|Author||: Willem Pieter Blockmans,Wim Blockmans,P. C. M. Hoppenbrouwers|
Clearly written in a lively style by two prominent authors in the field, this translation of a comprehensive textbook is an excellent survey history of the Middle Ages.
|Author||: Warren C. Brown|
The European Middle Ages have long attracted popular interest as an era characterised by violence, whether a reflection of societal brutality and lawlessness or part of a romantic vision of chivalry. Violence in Medieval Europe engages with current scholarly debate about the degree to which medieval European society was in fact shaped by such forces. Drawing on a wide variety of primary sources, Warren Brown examines the norms governing violence within medieval societies from the sixth to the fourteenth century, over an area covering the Romance and the Germanic-speaking regions of the continent as well as England. Scholars have often told the story of violence and power in the Middle Ages as one in which 'private' violence threatened and sometimes destroyed 'public' order. Yet academics are now asking to what degree violence that we might call private, in contrast to the violence wielded by a central authority, might have been an effective social tool. Here, Brown looks at how private individuals exercised violence in defence of their rights or in vengeance for wrongs within a set of clearly understood social rules, and how over the course of this period, kings began to claim the exclusive right to regulate the violence of their subjects as part of their duty to uphold God's order on earth. Violence in Medieval Europe provides both an original take on the subject and an illuminating synthesis of recent and classic scholarship. It will be invaluable to students and scholars of history, medieval studies and related areas, for the light it casts not just on violence, but on the evolution of the medieval political order.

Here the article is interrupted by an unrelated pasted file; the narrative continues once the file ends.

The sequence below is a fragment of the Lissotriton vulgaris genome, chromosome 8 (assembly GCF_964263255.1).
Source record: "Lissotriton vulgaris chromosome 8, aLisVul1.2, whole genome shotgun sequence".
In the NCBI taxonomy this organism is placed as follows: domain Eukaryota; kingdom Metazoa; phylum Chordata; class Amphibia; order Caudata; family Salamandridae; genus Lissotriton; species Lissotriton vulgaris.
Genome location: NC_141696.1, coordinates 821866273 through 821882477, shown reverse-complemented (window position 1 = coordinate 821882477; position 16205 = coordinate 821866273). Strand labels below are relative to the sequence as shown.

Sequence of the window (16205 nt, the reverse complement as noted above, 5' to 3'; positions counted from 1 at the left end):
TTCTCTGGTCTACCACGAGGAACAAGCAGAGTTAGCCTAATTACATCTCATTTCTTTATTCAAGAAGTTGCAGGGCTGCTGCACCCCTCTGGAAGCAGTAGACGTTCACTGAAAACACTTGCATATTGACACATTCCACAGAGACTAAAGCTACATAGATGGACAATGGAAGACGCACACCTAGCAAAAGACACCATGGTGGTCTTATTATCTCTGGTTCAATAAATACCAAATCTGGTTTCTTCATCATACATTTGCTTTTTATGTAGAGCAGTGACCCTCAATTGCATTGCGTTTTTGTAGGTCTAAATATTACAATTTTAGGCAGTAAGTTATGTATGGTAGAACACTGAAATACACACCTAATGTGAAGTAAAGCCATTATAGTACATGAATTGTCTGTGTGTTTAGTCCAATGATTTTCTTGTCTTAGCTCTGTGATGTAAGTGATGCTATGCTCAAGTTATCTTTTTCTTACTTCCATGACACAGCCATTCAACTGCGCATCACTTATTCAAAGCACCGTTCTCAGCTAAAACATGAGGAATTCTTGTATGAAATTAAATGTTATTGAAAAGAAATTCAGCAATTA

|Author||: Ralph Henry Carless Davis,Robert Ian Moore|
|Editor||: Pearson Education|
'Probably the best "buy" among recent works for one who comes to medieval history for the first time.' History (about the second edition) Consisting of two parts, this book successfully conveys the importance of the distant past in understanding our modern world. The first part; The Dark Ages, examines the impact of the Barbarian invasions on Constantine's Christianized empire, and the gradual emergence, by the end of the ninth century, of a new social, economic and political order. There are important chapters on the on the Church and the Papacy, the coming of Islam, and the rise and fall of the Frankish Empire. The second part; The High Middle Ages, takes the reader from the Saxon Empire through to an examination of the European economy in the mid-thirteenth century. Important topics covered in this period include the spread of monasticism, the reform of the Papacy, the crusades, and feudal monarchy. This has been the best introductory book in medieval history for fifty years, and still is.
|Author||: George Holmes|
|Editor||: Oxford Illustrated History|
Numerous illustrations, maps, and genealogies illuminate the often murky period ranging from the fall of Rome to the dawn of the Renaissance, with discussions of religious, political, economic, and social movements.
|Author||: Felipe Fernández-Armesto,James Muldoon|
Around the year 1000 Rodulfus Glaber described France as being in the throes of a building boom. He may have been the first writer to perceive the early medieval period as a Dark Age that was ending to be replaced by a better world. This book discusses the ways in which this transformation took place.
|Author||: Irina Metzler|